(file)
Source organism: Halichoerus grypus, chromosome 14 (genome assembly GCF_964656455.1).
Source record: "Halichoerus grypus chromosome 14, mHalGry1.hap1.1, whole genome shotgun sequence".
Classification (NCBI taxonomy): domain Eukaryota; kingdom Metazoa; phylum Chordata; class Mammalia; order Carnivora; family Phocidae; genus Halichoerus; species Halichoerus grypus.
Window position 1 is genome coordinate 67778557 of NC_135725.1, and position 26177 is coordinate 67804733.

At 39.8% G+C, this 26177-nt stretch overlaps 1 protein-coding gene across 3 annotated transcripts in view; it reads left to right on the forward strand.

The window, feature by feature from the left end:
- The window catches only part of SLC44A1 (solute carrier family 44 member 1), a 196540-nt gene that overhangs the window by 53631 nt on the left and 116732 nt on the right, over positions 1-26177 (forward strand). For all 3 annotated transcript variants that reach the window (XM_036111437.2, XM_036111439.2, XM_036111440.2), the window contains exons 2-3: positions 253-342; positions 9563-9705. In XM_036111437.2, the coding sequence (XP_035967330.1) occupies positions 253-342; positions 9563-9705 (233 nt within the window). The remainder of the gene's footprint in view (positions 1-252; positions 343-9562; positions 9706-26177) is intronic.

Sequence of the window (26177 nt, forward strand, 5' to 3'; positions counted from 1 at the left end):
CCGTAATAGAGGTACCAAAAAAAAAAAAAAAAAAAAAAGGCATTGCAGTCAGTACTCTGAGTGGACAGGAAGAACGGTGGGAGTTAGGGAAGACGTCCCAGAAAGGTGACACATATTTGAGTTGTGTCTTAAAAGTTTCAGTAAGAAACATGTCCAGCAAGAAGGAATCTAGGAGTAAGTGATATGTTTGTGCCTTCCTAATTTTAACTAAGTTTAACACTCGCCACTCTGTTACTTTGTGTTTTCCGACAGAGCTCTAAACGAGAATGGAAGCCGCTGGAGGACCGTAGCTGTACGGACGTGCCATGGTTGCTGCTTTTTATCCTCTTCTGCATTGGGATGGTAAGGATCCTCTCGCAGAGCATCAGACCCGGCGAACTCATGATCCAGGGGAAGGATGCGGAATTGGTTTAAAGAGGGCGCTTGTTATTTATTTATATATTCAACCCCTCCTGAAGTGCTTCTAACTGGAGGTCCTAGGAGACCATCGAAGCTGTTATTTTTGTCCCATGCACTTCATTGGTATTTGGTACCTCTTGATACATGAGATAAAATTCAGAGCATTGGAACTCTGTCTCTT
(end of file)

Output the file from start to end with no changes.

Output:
Source organism: Halichoerus grypus, chromosome 14 (genome assembly GCF_964656455.1).
Source record: "Halichoerus grypus chromosome 14, mHalGry1.hap1.1, whole genome shotgun sequence".
Classification (NCBI taxonomy): domain Eukaryota; kingdom Metazoa; phylum Chordata; class Mammalia; order Carnivora; family Phocidae; genus Halichoerus; species Halichoerus grypus.
Window position 1 is genome coordinate 67778557 of NC_135725.1, and position 26177 is coordinate 67804733.

At 39.8% G+C, this 26177-nt stretch overlaps 1 protein-coding gene across 3 annotated transcripts in view; it reads left to right on the forward strand.

The window, feature by feature from the left end:
- The window catches only part of SLC44A1 (solute carrier family 44 member 1), a 196540-nt gene that overhangs the window by 53631 nt on the left and 116732 nt on the right, over positions 1-26177 (forward strand). For all 3 annotated transcript variants that reach the window (XM_036111437.2, XM_036111439.2, XM_036111440.2), the window contains exons 2-3: positions 253-342; positions 9563-9705. In XM_036111437.2, the coding sequence (XP_035967330.1) occupies positions 253-342; positions 9563-9705 (233 nt within the window). The remainder of the gene's footprint in view (positions 1-252; positions 343-9562; positions 9706-26177) is intronic.

Sequence of the window (26177 nt, forward strand, 5' to 3'; positions counted from 1 at the left end):
CCGTAATAGAGGTACCAAAAAAAAAAAAAAAAAAAAAAGGCATTGCAGTCAGTACTCTGAGTGGACAGGAAGAACGGTGGGAGTTAGGGAAGACGTCCCAGAAAGGTGACACATATTTGAGTTGTGTCTTAAAAGTTTCAGTAAGAAACATGTCCAGCAAGAAGGAATCTAGGAGTAAGTGATATGTTTGTGCCTTCCTAATTTTAACTAAGTTTAACACTCGCCACTCTGTTACTTTGTGTTTTCCGACAGAGCTCTAAACGAGAATGGAAGCCGCTGGAGGACCGTAGCTGTACGGACGTGCCATGGTTGCTGCTTTTTATCCTCTTCTGCATTGGGATGGTAAGGATCCTCTCGCAGAGCATCAGACCCGGCGAACTCATGATCCAGGGGAAGGATGCGGAATTGGTTTAAAGAGGGCGCTTGTTATTTATTTATATATTCAACCCCTCCTGAAGTGCTTCTAACTGGAGGTCCTAGGAGACCATCGAAGCTGTTATTTTTGTCCCATGCACTTCATTGGTATTTGGTACCTCTTGATACATGAGATAAAATTCAGAGCATTGGAACTCTGTCTCTT